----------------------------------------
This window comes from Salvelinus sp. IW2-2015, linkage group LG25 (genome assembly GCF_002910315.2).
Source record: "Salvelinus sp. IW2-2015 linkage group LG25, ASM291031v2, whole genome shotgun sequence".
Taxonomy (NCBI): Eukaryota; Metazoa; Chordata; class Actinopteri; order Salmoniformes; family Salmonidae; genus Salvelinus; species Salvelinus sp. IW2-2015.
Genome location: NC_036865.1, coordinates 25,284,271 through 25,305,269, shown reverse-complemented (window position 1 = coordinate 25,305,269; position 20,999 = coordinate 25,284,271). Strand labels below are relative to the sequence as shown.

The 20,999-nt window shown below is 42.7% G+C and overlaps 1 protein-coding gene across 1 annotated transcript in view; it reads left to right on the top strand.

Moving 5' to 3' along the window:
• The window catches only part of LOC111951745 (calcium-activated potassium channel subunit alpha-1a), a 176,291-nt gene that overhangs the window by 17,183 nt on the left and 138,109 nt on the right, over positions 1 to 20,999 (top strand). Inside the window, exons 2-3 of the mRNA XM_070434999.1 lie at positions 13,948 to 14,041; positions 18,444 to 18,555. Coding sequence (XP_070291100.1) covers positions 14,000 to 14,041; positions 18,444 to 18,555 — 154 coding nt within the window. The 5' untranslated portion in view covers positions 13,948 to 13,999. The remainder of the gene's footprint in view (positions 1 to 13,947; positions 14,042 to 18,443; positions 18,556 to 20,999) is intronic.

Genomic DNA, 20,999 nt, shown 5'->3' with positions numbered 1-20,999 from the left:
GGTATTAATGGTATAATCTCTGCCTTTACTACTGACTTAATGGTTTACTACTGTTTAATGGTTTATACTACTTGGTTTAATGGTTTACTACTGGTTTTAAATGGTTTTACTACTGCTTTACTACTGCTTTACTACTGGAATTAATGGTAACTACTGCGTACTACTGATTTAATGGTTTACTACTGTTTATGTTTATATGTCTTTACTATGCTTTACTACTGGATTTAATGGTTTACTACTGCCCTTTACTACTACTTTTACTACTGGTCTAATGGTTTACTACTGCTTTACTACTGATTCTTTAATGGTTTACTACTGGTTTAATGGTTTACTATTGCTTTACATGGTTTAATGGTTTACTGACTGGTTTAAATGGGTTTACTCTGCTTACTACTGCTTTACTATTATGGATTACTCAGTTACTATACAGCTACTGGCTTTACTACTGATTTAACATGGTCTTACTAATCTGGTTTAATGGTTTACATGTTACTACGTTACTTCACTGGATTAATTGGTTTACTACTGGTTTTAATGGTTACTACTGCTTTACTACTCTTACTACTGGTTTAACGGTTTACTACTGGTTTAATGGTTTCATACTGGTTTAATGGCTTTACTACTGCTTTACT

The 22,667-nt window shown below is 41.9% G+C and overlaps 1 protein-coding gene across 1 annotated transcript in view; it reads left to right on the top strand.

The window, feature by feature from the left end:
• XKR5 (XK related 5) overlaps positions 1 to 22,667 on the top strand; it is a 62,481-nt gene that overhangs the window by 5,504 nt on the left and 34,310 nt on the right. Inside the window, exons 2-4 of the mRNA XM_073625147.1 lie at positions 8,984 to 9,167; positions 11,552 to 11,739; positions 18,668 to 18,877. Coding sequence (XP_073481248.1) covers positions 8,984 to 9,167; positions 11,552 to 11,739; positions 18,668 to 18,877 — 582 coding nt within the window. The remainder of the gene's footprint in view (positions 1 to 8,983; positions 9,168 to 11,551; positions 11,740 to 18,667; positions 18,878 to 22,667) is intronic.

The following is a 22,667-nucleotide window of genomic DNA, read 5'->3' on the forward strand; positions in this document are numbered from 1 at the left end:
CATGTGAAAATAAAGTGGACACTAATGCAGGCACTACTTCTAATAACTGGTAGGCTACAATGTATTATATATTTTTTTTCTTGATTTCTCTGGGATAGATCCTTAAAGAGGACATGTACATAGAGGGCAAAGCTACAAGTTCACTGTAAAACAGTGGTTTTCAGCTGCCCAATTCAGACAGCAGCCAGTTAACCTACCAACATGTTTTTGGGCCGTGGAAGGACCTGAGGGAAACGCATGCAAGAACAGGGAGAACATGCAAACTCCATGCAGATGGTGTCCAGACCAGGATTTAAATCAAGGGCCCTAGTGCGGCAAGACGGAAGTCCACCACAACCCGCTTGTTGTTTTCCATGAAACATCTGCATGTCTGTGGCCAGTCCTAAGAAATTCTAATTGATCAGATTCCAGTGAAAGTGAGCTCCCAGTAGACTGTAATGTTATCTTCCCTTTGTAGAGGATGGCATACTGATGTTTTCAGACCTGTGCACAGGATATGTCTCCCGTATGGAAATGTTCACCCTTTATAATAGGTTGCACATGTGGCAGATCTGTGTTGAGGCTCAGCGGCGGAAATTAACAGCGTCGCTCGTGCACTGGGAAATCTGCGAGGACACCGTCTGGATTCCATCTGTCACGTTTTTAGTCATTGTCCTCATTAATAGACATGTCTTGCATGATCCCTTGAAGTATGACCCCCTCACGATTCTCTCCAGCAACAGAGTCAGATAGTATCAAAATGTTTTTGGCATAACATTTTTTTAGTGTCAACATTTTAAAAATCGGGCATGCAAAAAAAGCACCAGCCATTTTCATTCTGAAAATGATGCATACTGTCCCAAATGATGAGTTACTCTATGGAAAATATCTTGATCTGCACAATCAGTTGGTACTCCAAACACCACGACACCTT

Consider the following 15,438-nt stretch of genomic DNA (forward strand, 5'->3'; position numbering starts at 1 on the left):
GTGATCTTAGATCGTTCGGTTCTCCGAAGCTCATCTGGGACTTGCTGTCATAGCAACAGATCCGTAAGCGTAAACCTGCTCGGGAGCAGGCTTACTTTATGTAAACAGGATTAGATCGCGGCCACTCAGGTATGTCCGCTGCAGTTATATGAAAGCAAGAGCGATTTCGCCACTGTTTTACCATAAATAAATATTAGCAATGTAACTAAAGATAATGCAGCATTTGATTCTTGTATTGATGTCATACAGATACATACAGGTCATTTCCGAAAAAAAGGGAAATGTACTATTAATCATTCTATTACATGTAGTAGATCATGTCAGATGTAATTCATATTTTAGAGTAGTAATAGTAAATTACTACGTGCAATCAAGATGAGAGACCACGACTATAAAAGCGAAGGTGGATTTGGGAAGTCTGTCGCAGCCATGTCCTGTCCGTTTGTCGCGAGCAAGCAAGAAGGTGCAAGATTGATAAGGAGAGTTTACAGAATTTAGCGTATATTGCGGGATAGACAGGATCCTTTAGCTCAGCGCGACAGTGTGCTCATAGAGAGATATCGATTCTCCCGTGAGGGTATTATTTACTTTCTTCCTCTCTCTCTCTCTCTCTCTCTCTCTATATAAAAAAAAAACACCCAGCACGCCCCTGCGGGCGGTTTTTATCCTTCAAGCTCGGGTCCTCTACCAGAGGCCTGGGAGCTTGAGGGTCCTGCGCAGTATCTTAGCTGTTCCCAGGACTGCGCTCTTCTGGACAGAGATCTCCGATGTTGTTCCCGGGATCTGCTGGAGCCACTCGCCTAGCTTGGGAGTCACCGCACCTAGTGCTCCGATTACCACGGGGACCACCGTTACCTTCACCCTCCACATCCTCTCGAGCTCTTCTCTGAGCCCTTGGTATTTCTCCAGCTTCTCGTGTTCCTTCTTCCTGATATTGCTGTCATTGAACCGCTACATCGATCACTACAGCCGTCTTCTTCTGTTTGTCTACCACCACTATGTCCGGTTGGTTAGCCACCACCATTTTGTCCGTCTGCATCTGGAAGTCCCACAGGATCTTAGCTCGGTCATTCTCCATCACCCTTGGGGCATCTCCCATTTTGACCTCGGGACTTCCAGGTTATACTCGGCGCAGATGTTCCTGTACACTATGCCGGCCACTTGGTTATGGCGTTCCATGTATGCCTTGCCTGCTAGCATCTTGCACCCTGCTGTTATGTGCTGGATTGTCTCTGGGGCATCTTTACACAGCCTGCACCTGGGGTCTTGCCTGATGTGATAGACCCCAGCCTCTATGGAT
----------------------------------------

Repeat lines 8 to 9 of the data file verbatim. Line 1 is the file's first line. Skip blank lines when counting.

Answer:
Genomic DNA, 20,999 nt, shown 5'->3' with positions numbered 1-20,999 from the left:
GGTATTAATGGTATAATCTCTGCCTTTACTACTGACTTAATGGTTTACTACTGTTTAATGGTTTATACTACTTGGTTTAATGGTTTACTACTGGTTTTAAATGGTTTTACTACTGCTTTACTACTGCTTTACTACTGGAATTAATGGTAACTACTGCGTACTACTGATTTAATGGTTTACTACTGTTTATGTTTATATGTCTTTACTATGCTTTACTACTGGATTTAATGGTTTACTACTGCCCTTTACTACTACTTTTACTACTGGTCTAATGGTTTACTACTGCTTTACTACTGATTCTTTAATGGTTTACTACTGGTTTAATGGTTTACTATTGCTTTACATGGTTTAATGGTTTACTGACTGGTTTAAATGGGTTTACTCTGCTTACTACTGCTTTACTATTATGGATTACTCAGTTACTATACAGCTACTGGCTTTACTACTGATTTAACATGGTCTTACTAATCTGGTTTAATGGTTTACATGTTACTACGTTACTTCACTGGATTAATTGGTTTACTACTGGTTTTAATGGTTACTACTGCTTTACTACTCTTACTACTGGTTTAACGGTTTACTACTGGTTTAATGGTTTCATACTGGTTTAATGGCTTTACTACTGCTTTACT